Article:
This list of 7 hardy perennials is a beautiful selection of gorgeous flowers that should perform well in a wide range of climates.
Once I became a homeowner I couldn’t wait to start gardening on my property. Though I still love my houseplants and enjoy creating new container gardens with annuals, perennial flowers are probably my favorite plants to grow. Each year I look at catalogs and websites to see what’s new, or new to me, and make a list of hardy perennials to shop for come spring.
What are hardy perennials?
Hardy perennials are plants that come back year after year in colder climates like mine in Southwestern Pennsylvania. Typically, online or paper catalogs will note the zone hardiness for each plant so you can know whether it is a good choice for your garden.
All of the plants listed here are hardy to at least Zone 5 and up through Zone 8 which covers a huge territory.
7 Hardy Perennials for 2019
Stachys monieri ‘Hummelo’
Named Perennial Plant of the Year for 2019 this compact beauty is commonly known as Betony. I already have Stachys officinalis ‘Rosea,’ but I enjoy purchasing the perennial plant of the year because they are always a sure bet. Stachys ‘Hummelo’ is slightly smaller than ‘Rosea’ and the flowers are darker. This particular variety also received the highest rating in a study at the Chicago Botanic Garden among 22 of its kind.
Dicentra spectabilis ‘Valentine®’
You can see from the photo at the top that I already have a beautiful pink bleeding heart. I’ve seen many in shades of pink and white not this deep red. So pretty. No wonder they named it Valentine. Like many bleeding heart perennials, this one will die back in the summer but don’t worry it will come back next year. Good for the shade and the deer should leave it alone.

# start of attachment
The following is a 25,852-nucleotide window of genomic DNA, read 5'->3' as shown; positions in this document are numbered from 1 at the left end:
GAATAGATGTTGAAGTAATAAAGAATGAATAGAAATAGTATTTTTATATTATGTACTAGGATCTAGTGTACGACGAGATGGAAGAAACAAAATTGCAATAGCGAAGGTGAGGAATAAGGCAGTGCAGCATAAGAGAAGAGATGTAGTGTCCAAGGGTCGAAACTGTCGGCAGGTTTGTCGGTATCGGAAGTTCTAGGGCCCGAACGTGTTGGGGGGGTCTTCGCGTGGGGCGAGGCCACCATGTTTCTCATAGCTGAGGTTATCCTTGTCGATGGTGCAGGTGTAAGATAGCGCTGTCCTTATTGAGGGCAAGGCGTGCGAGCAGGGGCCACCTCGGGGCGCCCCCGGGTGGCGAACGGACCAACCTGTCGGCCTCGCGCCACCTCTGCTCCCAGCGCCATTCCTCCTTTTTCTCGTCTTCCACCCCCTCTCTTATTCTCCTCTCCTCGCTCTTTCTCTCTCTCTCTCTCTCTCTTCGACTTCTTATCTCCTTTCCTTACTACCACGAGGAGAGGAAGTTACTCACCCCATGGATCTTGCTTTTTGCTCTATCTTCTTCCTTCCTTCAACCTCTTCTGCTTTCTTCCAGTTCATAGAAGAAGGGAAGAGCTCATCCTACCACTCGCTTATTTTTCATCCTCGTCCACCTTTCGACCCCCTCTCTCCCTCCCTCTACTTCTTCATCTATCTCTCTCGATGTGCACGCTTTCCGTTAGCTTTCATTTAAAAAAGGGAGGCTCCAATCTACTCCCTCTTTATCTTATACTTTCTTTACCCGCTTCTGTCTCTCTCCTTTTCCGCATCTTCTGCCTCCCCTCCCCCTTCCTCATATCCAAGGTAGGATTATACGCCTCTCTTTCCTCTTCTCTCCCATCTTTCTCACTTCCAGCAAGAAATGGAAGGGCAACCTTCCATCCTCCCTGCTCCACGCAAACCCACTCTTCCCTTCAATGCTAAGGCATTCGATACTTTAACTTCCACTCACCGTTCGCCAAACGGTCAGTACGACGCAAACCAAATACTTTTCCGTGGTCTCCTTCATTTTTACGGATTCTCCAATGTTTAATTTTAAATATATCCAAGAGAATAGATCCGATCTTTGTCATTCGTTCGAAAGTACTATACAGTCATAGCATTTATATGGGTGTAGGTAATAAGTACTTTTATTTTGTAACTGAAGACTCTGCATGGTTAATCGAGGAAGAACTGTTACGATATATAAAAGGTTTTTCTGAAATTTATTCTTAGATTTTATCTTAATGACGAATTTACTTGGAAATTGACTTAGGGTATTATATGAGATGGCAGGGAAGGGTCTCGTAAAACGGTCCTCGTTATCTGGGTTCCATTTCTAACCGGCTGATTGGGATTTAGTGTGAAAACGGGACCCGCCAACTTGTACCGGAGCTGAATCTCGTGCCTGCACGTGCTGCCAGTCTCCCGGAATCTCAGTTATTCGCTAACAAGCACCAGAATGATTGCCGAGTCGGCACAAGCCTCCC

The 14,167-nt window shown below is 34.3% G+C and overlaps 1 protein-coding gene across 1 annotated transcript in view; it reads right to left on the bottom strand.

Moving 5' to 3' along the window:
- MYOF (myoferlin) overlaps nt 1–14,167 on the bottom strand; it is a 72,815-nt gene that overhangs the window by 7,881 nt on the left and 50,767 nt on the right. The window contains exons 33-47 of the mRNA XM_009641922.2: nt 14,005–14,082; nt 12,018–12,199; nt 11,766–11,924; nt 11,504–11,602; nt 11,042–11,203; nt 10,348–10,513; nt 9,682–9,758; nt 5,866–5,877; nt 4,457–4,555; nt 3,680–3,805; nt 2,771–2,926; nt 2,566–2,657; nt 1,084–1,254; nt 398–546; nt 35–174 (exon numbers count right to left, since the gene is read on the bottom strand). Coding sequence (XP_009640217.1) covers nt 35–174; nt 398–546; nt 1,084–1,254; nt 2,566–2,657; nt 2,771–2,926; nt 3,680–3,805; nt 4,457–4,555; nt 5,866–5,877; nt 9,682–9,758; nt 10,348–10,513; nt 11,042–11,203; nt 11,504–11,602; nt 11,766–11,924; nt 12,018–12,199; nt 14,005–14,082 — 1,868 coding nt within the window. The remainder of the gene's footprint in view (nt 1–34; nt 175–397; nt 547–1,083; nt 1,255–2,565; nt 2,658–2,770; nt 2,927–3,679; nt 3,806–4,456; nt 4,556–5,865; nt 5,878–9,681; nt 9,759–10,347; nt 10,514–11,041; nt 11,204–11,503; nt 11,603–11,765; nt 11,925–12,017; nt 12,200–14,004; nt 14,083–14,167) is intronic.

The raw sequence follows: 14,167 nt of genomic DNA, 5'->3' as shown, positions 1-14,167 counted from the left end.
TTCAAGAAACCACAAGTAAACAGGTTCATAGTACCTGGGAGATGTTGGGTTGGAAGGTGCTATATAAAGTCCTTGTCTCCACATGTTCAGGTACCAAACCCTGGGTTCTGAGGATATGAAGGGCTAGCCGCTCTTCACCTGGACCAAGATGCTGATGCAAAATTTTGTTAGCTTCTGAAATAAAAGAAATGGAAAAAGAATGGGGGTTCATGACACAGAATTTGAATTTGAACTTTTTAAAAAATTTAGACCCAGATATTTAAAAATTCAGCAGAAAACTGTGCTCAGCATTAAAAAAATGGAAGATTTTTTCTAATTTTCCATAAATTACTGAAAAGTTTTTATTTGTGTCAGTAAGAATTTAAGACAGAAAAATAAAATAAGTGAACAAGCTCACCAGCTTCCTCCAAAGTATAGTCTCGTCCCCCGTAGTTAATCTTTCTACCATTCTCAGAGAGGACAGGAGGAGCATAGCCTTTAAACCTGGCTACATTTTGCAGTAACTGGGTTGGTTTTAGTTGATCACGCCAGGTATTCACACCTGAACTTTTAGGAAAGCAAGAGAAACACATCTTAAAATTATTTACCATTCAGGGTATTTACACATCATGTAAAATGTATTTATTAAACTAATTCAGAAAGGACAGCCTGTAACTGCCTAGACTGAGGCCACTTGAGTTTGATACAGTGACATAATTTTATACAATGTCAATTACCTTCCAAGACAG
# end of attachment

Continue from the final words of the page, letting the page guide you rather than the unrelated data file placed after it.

Why buy Perennials?
- They last for more than one season.
- There are many to chose from that will grow in a wide range of climates.
- Many are perfect for cut flower arrangements that you can bring indoors to enjoy
- Although more expensive than annuals, perennials are usually affordable especially considering you will probably have them for several years.
Salvia ‘Azure Snow’
I have a great love of Salvia plants. They range from culinary to some that only survive as an annual in my area, so when I saw this pretty blue and white specimen I had to add it to the list. Salvia ‘Azure Snow’ is part of the COLOR SPIRES® Collection from Proven Winners. It’s a nice mid-size compact shape, does well in the sun and is also deer resistant.
Monarda Balmy™ Purple
I adore monarda aka Beebalm and Bergamot. The leaves actually smell like bergamot my favorite essential oil scent and the bees love the flowers. The only problem with this plant is that it often gets a white dusting of mildew on the leaves in the humidity during summer. However, this new series is more compact and boasts mildew resistance.
Nepeta ‘Cat’s Pajamas’
Nepeta aka Catmint is a great perennial that keeps on producing all summer long and into early fall. I have a few Nepeta ‘Walkers Low’ and they never fail. This newer variety is more compact and has many more blooms. Heat and drought tolerant and also deer resistant.
What Does Deer Resistant Mean?
We get a lot of deer on our property and it’s pretty frustrating when they eat our beautiful plants. However, plants that are labeled “deer resistant” actually do better than others. Most of the time the deer will not bother them and look for something else to eat. Unfortunately, there is no plant that deer will never touch.
Hemerocallis ‘Bela Lugosi’
Daylilies are hardy perennials that unfortunately the deer do eat in my garden. I still love them because they are very hardy and a good low maintenance plant. Hemerocallis ‘Bela Lugosi’ obviously named after the famous actor who played Dracula, has gorgeous 6 inch wide dark blooms.
Geranium wallichianum ‘Crystal Lake’
Last but not least I often find myself adding another hardy geranium to my wish list. How spectacular is Geranium ‘Crystal Lake’? It has all the charm of a cottage garden flower that meanders and trails through the garden. It’s easy to grow and a great long blooming carefree plant.
Have I inspired you yet? It’s so fun to browse catalogs and think about which plants I want to add to the garden each year. Have you been looking? What are some of your choices for next season’s garden?
P.S. If you have a lot of shade in your yard you may enjoy this list of shade-loving perennials or conversely this list of sun-loving perennials. Are you already growing them? Consider dividing your perennials this year. It’s a great way to rejuvenate the plant, fill in bare spots or just give them away to friends and neighbors.